Jacob May Design

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By Heath Ceramics
Measure twice, cut once

Jacob May founder Dave Ball lives and works in Oakland, a city he loves for its rich and thriving design community. It was the natural place to devote himself full-time to woodworking after leaving a corporate career.

Stacks on stacks

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A stack of finished walnut butcher blocks sits in his studio. Dave carefully reads the grain of the wood to create beautiful patterns. On average, each piece takes about 5 hours to make from start to finish.

A stack of finished walnut butcher blocks sits in his studio. Dave carefully reads the grain of the wood to create beautiful patterns. On average, each piece takes about 5 hours to make from start to finish.

Lumber support

Dave splits his time in his workshop making new designs for custom buildouts, furniture, and retail clients as well as developing ideas for his product line.

Dave splits his time in his workshop making new designs for custom buildouts, furniture, and retail clients as well as developing ideas for his product line.

Slicing and dicing

Jacob May uses only domestically sourced lumber, working closely with his local lumberyard.

Jacob May uses only domestically sourced lumber, working closely with his local lumberyard.

The Nomad Table 

Made with constantly moving city dwellers in mind, Dave developed the Nomad table (shown here in Natural Walnut) which conveniently packs down for easy travel.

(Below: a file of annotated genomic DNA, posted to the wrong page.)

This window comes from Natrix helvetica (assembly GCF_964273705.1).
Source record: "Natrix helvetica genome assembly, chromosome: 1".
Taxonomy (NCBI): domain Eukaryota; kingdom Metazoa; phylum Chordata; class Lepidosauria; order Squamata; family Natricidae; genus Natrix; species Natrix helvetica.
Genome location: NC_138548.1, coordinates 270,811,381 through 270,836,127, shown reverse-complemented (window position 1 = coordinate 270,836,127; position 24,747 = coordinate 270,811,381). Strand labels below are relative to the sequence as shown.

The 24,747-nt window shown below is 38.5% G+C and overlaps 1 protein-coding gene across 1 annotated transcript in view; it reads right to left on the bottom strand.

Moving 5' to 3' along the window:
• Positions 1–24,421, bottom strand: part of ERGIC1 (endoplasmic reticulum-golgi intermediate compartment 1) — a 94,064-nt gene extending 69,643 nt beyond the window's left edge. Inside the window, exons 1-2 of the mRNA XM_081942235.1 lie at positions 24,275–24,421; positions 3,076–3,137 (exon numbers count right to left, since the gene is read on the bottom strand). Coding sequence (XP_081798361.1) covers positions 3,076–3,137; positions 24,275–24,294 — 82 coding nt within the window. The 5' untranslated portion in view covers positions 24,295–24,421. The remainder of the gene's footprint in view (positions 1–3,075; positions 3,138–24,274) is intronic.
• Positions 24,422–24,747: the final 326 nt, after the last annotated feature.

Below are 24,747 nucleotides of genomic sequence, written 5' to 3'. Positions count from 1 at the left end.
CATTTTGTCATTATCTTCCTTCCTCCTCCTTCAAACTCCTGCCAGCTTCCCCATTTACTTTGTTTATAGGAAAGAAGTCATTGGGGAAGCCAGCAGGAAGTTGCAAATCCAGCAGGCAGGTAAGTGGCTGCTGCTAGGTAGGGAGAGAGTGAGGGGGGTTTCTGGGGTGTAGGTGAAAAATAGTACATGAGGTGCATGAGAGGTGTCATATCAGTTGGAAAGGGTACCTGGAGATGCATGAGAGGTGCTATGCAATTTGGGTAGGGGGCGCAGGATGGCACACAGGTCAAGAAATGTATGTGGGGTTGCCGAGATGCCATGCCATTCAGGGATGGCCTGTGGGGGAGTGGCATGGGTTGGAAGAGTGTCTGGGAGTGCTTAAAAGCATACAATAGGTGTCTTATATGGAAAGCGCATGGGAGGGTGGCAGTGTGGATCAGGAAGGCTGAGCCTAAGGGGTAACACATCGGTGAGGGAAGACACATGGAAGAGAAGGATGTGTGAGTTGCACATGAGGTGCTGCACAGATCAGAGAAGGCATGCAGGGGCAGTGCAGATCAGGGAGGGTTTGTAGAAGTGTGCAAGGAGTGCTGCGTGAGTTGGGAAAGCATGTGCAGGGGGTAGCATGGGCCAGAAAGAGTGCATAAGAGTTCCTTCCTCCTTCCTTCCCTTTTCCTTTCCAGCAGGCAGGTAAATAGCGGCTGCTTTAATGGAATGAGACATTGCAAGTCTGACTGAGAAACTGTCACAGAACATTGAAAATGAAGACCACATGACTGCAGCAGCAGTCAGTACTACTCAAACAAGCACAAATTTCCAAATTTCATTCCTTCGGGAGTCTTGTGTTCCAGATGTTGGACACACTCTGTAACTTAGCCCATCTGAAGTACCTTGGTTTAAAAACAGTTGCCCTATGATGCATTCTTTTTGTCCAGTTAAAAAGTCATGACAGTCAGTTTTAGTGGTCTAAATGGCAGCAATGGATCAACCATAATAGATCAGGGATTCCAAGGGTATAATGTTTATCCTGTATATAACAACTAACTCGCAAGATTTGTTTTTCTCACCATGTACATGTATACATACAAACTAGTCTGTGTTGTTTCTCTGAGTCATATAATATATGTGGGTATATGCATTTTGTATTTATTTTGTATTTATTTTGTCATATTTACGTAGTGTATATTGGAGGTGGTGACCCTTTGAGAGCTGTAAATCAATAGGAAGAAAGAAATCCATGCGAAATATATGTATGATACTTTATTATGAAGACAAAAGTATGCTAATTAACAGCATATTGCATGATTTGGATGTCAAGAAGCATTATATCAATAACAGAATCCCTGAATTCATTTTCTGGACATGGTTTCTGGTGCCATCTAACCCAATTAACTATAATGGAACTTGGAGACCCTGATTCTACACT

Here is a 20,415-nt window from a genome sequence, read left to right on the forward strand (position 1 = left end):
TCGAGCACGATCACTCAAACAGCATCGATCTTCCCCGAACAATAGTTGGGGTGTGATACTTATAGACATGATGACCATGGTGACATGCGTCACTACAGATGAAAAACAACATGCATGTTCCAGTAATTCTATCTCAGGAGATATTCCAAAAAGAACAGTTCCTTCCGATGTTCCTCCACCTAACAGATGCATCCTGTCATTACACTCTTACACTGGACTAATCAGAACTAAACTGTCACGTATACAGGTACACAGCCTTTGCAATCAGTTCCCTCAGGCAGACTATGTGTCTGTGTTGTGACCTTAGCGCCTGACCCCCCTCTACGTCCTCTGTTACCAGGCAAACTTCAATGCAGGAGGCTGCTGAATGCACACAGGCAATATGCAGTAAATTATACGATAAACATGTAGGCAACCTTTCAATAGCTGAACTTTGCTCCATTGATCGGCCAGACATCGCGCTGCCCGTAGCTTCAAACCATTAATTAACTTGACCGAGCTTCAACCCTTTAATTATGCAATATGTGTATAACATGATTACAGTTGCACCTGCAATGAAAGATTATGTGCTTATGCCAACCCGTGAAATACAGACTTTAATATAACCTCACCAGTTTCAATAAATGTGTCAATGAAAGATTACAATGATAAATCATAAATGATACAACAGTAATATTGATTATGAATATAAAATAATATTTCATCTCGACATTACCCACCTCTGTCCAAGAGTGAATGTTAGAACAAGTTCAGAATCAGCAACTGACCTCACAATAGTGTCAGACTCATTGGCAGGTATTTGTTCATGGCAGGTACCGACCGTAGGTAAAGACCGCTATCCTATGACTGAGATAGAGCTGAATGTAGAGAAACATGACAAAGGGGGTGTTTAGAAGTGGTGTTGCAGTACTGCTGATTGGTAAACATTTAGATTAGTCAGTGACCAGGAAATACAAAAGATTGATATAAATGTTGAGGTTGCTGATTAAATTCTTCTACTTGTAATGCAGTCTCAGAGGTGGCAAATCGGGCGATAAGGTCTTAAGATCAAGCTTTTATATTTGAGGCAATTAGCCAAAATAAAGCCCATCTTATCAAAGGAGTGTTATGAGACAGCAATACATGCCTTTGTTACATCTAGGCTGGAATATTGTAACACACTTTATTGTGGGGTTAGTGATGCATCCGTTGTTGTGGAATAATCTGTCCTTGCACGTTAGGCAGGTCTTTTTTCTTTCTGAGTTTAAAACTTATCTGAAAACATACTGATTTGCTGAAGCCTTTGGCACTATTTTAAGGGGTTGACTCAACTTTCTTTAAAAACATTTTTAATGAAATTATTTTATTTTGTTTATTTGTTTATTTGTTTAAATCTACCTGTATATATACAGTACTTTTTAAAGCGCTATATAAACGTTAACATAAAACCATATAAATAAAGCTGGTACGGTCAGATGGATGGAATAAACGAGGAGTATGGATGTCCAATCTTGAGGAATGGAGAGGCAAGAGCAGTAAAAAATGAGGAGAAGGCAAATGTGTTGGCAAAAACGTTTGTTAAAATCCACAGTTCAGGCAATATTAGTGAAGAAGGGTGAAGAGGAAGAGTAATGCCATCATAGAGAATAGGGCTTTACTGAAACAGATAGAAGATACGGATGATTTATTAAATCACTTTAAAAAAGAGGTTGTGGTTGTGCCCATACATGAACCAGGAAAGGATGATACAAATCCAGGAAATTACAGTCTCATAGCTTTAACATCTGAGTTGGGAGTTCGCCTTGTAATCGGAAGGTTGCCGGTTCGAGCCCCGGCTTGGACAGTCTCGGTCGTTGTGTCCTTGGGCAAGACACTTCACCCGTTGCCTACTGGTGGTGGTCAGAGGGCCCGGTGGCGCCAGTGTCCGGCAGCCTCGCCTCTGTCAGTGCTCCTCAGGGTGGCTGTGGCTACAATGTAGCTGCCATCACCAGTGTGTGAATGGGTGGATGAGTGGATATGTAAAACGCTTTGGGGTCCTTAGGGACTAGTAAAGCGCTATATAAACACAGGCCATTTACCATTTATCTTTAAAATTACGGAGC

Made with constantly moving city dwellers in mind, Dave developed the Nomad table (shown here in Natural Walnut) which conveniently packs down for easy travel. 

All in the details

Expert craftsmanship is evident in the details of this patchwork tabletop, shown here in Oxidized Oak. With a sleek, simple shape, it’s designed to let the beauty and variety available from a single wood species take center stage.

Expert craftsmanship is evident in the details of this patchwork tabletop, shown here in Oxidized Oak. With a sleek, simple shape, it’s designed to let the beauty and variety available from a single wood species take center stage.

Built to break down

The Nomad design utilizes both antique joinery techniques and modern hardware to create a classic yet simple table that can be broken-down, flat-packed and moved very efficiently. Only "metal-to-metal" hardware is employed so that the table can be broken down and re-assembled hundreds of times without the risk of stripping screw holes.

The Nomad design utilizes both antique joinery techniques and modern hardware to create a classic yet simple table that can be broken-down, flat-packed and moved very efficiently. Only "metal-to-metal" hardware is employed so that the table can be broken down and re-assembled hundreds of times without the risk of stripping screw holes.

Forget your toolbox

The single tool required for assembly is contained beneath a leather flap under the table. 

The single tool required for assembly is contained beneath a leather flap under the table.